Metro managers froze plans to release findings of an investigation into chronic problems with escalators and elevators after unionized workers vowed yesterday to fight a key recommendation: replacing Metro mechanics with private labor.

A panel of outside experts, which has been studying Metro's mechanical problems since September, concluded that people are as much to blame as balky equipment and that Metro should remove its mechanics as well as their managers, according to sources familiar with the panel's work. The experts also said Metro's training program for mechanics is a failure, sources said.

Metro Chief Executive Richard A. White was scheduled to present those findings to board members today. But after a two-hour private meeting with 102 unionized mechanics yesterday, during which several angry mechanics yelled at White, he canceled today's briefing.

Metro spokesman Ray Feldmann said White decided to indefinitely postpone the release of the panel's findings because the meeting with union workers went well. "We heard a lot of things that came up today that hadn't come up before," he said. "We thought rushing ahead with a course of action without getting full benefit of input from mechanics was not a good idea."

Union leaders described the meeting as confrontational and said Metro officials postponed action after labor protested the recommendation to get rid of Metro mechanics.

"A lot of people moved here from Philly, Chicago and New York to take these escalator and elevator jobs, and now they're trying to put them out to pasture," said Charles Hicks, president of Local 689 of the Amalgamated Transit Union, representing Metro's 102 mechanics.

The union's contract says Metro cannot hire outside labor for union jobs that would result in the layoff, transfer or demotion of a union worker, Hicks said. "We have to fight it," he said. "They cannot disavow [parts of the contract] and expect us to lie down and say this is okay."

Metro managers asked labor leaders to meet privately Dec. 13 to negotiate changes.

D.C. Council member Jim Graham, who represents the District on the Metro board and has been pressuring Metro management to fix the escalator problem, said he worried that Metro was losing sight of the immediate crisis. "This is all about trying to solve mechanical problems that really distress our consumers," he said. "What we need are solutions that address those problems, and we need them quickly."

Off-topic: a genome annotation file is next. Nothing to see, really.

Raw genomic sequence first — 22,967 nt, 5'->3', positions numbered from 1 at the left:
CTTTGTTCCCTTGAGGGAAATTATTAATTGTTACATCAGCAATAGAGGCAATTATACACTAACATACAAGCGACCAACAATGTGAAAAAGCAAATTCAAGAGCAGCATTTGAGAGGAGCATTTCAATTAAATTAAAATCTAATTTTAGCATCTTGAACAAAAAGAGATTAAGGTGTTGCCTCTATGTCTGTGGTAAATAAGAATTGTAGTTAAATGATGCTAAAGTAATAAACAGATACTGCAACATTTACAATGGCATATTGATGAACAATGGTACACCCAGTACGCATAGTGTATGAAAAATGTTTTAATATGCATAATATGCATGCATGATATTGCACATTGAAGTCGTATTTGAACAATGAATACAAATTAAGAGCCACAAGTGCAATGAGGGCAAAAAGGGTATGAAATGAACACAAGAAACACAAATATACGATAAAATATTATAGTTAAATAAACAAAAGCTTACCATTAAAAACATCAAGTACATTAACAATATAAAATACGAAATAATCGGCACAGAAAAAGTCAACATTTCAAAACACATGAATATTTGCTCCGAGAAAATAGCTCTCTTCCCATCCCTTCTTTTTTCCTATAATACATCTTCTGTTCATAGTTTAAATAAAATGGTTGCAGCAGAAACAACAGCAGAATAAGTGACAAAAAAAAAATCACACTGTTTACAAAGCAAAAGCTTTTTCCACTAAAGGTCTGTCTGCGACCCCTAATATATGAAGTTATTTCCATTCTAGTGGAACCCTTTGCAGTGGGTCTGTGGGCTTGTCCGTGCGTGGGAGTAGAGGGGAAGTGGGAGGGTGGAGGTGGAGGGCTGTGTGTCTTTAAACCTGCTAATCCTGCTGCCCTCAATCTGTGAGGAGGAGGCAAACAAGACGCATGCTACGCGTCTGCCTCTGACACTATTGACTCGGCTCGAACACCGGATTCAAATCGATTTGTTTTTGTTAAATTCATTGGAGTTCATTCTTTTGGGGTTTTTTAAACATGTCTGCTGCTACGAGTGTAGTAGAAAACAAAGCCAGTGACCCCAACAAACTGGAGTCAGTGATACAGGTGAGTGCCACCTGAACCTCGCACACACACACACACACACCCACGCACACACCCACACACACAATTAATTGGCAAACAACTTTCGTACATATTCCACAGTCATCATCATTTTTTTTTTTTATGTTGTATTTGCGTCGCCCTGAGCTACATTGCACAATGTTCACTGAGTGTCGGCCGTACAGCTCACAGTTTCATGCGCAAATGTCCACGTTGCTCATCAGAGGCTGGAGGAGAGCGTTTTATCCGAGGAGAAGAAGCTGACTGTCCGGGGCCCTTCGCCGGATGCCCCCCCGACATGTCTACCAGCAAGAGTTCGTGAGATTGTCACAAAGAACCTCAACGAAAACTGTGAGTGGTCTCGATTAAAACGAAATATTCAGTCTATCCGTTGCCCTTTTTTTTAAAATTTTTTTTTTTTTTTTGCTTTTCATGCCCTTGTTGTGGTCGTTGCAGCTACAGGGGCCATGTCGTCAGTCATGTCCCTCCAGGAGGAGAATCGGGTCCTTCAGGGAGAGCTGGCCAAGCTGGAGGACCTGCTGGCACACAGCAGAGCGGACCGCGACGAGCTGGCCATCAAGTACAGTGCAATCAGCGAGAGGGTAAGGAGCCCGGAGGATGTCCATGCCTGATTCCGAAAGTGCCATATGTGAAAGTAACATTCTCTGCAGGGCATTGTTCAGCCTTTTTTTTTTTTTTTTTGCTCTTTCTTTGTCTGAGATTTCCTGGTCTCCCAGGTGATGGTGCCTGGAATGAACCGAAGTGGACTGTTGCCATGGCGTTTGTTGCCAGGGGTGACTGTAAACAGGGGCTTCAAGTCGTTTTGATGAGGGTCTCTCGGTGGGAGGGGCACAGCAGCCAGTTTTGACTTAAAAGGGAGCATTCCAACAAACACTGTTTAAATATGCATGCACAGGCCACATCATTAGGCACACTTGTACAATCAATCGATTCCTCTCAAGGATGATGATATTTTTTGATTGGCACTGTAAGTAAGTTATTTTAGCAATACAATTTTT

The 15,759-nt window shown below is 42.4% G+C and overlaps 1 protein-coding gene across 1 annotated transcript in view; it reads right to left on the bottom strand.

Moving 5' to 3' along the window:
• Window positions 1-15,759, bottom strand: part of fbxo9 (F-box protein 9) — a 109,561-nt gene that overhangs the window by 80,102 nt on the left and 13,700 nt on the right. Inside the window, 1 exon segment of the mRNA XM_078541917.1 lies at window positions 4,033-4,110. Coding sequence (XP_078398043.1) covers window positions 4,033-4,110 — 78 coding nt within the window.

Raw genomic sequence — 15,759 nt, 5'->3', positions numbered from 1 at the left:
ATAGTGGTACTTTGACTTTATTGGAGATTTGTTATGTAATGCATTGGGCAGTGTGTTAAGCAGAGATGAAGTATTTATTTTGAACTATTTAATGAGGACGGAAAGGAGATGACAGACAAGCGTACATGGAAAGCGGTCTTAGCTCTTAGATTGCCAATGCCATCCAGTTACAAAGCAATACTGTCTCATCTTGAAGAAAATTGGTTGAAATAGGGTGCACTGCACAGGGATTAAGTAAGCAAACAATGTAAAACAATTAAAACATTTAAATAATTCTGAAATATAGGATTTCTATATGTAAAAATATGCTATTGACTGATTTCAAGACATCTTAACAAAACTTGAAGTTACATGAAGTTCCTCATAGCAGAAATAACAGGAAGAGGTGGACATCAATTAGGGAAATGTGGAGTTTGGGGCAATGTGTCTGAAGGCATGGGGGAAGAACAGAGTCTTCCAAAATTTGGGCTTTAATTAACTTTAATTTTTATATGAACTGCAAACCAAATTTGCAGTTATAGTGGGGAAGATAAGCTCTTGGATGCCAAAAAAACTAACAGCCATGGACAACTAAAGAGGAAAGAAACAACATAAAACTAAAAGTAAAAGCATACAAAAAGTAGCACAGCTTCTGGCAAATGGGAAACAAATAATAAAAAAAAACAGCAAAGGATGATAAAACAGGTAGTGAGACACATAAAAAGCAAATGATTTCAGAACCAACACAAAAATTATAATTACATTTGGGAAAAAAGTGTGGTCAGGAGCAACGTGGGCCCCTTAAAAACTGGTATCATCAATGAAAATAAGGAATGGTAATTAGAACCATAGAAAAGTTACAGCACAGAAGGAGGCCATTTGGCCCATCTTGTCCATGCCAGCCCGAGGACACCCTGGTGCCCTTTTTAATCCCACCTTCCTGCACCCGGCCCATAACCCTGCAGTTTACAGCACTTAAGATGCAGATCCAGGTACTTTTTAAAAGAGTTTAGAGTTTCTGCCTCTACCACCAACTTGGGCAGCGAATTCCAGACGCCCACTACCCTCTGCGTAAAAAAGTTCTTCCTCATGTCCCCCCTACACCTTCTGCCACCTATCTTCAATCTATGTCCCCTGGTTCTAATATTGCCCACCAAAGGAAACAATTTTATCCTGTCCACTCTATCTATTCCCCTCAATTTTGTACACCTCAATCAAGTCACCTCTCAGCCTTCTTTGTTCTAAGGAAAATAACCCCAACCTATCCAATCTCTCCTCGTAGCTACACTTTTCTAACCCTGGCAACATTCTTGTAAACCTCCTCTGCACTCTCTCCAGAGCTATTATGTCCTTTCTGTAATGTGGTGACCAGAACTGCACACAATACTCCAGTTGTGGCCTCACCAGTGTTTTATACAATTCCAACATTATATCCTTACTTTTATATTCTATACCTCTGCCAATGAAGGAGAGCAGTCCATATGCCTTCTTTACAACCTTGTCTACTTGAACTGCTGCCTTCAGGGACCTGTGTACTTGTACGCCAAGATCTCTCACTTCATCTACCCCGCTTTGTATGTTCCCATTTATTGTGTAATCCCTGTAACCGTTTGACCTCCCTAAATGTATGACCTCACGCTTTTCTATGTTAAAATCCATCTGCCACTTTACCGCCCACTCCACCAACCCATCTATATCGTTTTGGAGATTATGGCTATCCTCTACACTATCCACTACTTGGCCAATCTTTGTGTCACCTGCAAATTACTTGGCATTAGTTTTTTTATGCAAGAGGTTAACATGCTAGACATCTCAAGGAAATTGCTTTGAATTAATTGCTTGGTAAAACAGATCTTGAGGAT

Metro has never been able to recruit enough skilled mechanics to work on escalators, and the division is regularly hurt by the departure of experienced mechanics for more lucrative jobs.

Metro has 572 escalators and 219 elevators -- the most of any transit system in the world. A typical passenger must ride at least two escalators to reach a train. Age, exposure to the elements and poor maintenance have combined in the last several years to cause an epidemic of breakdowns of elevators and escalators.

Many of the worst escalators are in the busiest stations and are out of service more often than they are operating. Metro's most notorious escalator, at the Brookland station, broke down 147 times in 365 days beginning July 1, 2001.

Metro's escalator maintenance operation has been troubled for the past decade as Metro created its own maintenance division -- rather than have contractors do the work -- to try to save money and give the agency more control over repair schedules.

Five years ago, the maintenance operation was rocked by scandal when investigators found that inspection records had been falsified. Maintenance work that was supposed to be done was never performed, compounding mechanical problems for years to come. Five Metro managers lost their jobs, and one was demoted.

In 1997, Metro launched a two-year school that teaches recruits to repair and maintain escalators and elevators. The idea was to wean Metro off outside help as it graduated in-house technicians.

But the expert panel found that goal unrealistic and said Metro's training program is inadequate, according to sources familiar with the panel's work.

Findings of a probe of escalator and elevator breakdowns spurred Metro's mechanics to attack a recommendation to replace them with private contractors.